Tuesday, 18 July 2006


The Lodge is the UK Headquarters of the Royal Society for the Protection of Birds - the largest conservation charity in Europe - and where we all work. The office buildings are surrounded by mixed woodland, formal gardens, an acid grassland meadow and a remnant of the heathland that once covered the area.

Over the last year, an ambitious project to restore a large area to heathland began with the felling of many of the wildlife-poor coniferous trees at the northern end of the reserve. It is hoped that in years to come, this restored heathland habitat will attract species such as woodlark, tree pipit, nightjar and Dartford warbler - lost as breeding species to Bedfordshire many years ago.

Parts of the reserve are being grazed by a flock of rare-breed Manx Loghtan sheep.

This website will be updated by friends and colleagues; people who share my passion for The Lodge and its birds. It will be both a running diary, along with some historical anecdotes of some of the great birds that have turned up over the years.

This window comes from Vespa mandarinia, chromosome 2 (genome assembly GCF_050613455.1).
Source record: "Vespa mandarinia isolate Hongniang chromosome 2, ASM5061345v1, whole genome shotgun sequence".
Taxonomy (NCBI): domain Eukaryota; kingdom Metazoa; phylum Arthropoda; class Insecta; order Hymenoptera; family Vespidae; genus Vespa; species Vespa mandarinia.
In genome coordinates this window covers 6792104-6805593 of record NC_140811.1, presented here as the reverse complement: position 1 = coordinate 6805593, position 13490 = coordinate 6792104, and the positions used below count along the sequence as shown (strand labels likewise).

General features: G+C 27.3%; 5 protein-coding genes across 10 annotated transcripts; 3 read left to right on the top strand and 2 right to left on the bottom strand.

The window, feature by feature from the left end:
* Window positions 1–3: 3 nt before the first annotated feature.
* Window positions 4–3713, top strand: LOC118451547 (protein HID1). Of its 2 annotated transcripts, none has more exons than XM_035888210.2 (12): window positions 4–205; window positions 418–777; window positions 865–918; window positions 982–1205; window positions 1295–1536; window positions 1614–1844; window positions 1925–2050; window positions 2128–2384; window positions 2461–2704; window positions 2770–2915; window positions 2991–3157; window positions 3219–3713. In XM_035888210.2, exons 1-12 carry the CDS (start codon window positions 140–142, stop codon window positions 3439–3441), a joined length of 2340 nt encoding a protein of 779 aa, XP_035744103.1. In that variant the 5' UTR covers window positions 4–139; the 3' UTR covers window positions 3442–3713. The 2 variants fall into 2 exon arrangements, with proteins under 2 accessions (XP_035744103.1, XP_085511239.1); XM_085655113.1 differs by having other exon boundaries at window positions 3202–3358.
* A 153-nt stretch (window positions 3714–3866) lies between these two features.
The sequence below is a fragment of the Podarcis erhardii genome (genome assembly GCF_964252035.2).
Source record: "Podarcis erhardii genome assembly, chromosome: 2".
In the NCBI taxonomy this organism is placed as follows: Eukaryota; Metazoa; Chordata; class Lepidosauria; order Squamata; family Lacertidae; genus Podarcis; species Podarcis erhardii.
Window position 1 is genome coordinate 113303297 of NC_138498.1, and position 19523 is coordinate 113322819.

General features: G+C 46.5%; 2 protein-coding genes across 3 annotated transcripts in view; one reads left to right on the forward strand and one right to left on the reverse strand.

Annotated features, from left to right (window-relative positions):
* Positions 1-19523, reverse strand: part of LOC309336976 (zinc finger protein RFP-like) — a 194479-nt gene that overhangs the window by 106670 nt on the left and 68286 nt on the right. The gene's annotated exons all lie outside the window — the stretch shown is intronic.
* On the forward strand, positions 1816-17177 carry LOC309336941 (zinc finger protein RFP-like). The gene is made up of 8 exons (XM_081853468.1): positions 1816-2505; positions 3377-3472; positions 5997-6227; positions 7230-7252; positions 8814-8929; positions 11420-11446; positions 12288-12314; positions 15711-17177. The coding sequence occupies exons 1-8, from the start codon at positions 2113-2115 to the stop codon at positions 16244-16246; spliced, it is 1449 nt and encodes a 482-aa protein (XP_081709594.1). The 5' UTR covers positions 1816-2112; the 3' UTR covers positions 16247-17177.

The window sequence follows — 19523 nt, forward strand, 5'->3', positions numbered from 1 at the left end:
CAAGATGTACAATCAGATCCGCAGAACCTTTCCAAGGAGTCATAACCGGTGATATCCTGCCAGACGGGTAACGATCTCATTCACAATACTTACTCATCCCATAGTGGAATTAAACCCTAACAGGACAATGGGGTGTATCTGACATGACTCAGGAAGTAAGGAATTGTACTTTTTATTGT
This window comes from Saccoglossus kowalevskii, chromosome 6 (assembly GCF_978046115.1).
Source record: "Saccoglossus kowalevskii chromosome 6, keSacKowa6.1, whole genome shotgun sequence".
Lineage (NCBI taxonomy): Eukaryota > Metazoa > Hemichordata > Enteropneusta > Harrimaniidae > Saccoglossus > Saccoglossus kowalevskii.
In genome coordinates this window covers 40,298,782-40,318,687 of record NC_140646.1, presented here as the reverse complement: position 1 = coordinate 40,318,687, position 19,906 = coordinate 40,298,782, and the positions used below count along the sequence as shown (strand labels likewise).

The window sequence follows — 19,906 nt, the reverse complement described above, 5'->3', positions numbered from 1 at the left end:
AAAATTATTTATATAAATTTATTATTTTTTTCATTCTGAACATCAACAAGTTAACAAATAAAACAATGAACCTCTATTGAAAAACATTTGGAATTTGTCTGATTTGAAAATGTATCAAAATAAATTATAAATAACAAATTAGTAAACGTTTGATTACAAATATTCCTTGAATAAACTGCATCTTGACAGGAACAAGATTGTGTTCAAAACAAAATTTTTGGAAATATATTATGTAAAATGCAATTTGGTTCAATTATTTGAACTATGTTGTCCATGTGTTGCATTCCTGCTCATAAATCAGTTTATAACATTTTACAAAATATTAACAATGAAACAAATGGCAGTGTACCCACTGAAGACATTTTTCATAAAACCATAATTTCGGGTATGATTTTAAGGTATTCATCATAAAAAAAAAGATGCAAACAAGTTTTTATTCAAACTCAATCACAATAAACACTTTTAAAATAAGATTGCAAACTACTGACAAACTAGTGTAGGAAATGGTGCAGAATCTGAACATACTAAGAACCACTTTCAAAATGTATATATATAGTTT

Admittedly, it can be hard work birding here, but with its position on the edge of the Greensand Ridge, the occasional good bird does turns up. Red kite, osprey, raven and little egret have all been seen this year and it's as good a place as any in Bedfordshire to see common crossbills. Some of us even have these on our Lodge lists, as can be seen below.

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